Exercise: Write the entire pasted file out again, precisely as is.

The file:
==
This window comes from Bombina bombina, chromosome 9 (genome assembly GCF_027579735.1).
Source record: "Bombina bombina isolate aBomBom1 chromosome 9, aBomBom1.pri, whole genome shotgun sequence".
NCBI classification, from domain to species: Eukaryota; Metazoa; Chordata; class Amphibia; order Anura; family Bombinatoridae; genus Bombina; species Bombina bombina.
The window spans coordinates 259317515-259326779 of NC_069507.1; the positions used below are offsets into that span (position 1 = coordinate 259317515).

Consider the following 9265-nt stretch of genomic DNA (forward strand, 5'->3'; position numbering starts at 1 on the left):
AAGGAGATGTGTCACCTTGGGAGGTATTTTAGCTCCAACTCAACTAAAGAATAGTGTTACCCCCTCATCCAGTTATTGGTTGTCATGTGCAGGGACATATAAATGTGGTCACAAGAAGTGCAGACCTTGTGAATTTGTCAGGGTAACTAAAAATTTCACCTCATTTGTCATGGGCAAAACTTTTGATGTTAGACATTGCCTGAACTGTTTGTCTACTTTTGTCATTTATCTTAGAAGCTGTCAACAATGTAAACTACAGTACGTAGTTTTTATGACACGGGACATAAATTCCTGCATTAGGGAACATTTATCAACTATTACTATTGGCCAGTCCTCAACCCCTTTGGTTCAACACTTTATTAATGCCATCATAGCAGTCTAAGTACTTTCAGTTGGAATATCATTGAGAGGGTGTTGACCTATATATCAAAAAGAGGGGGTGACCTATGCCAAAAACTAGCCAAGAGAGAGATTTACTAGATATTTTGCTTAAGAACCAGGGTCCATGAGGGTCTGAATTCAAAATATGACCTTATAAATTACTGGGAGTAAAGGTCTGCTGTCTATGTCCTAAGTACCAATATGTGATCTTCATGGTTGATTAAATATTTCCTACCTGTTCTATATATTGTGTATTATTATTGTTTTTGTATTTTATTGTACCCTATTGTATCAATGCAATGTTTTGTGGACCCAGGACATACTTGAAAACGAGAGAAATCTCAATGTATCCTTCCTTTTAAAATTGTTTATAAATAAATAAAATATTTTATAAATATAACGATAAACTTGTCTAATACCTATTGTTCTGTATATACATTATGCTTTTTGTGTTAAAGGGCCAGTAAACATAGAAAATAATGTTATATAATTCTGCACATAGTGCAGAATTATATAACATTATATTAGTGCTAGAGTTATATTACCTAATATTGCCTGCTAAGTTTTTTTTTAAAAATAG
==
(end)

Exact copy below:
This window comes from Bombina bombina, chromosome 9 (genome assembly GCF_027579735.1).
Source record: "Bombina bombina isolate aBomBom1 chromosome 9, aBomBom1.pri, whole genome shotgun sequence".
NCBI classification, from domain to species: Eukaryota; Metazoa; Chordata; class Amphibia; order Anura; family Bombinatoridae; genus Bombina; species Bombina bombina.
The window spans coordinates 259317515-259326779 of NC_069507.1; the positions used below are offsets into that span (position 1 = coordinate 259317515).

Consider the following 9265-nt stretch of genomic DNA (forward strand, 5'->3'; position numbering starts at 1 on the left):
AAGGAGATGTGTCACCTTGGGAGGTATTTTAGCTCCAACTCAACTAAAGAATAGTGTTACCCCCTCATCCAGTTATTGGTTGTCATGTGCAGGGACATATAAATGTGGTCACAAGAAGTGCAGACCTTGTGAATTTGTCAGGGTAACTAAAAATTTCACCTCATTTGTCATGGGCAAAACTTTTGATGTTAGACATTGCCTGAACTGTTTGTCTACTTTTGTCATTTATCTTAGAAGCTGTCAACAATGTAAACTACAGTACGTAGTTTTTATGACACGGGACATAAATTCCTGCATTAGGGAACATTTATCAACTATTACTATTGGCCAGTCCTCAACCCCTTTGGTTCAACACTTTATTAATGCCATCATAGCAGTCTAAGTACTTTCAGTTGGAATATCATTGAGAGGGTGTTGACCTATATATCAAAAAGAGGGGGTGACCTATGCCAAAAACTAGCCAAGAGAGAGATTTACTAGATATTTTGCTTAAGAACCAGGGTCCATGAGGGTCTGAATTCAAAATATGACCTTATAAATTACTGGGAGTAAAGGTCTGCTGTCTATGTCCTAAGTACCAATATGTGATCTTCATGGTTGATTAAATATTTCCTACCTGTTCTATATATTGTGTATTATTATTGTTTTTGTATTTTATTGTACCCTATTGTATCAATGCAATGTTTTGTGGACCCAGGACATACTTGAAAACGAGAGAAATCTCAATGTATCCTTCCTTTTAAAATTGTTTATAAATAAATAAAATATTTTATAAATATAACGATAAACTTGTCTAATACCTATTGTTCTGTATATACATTATGCTTTTTGTGTTAAAGGGCCAGTAAACATAGAAAATAATGTTATATAATTCTGCACATAGTGCAGAATTATATAACATTATATTAGTGCTAGAGTTATATTACCTAATATTGCCTGCTAAGTTTTTTTTTAAAAATAG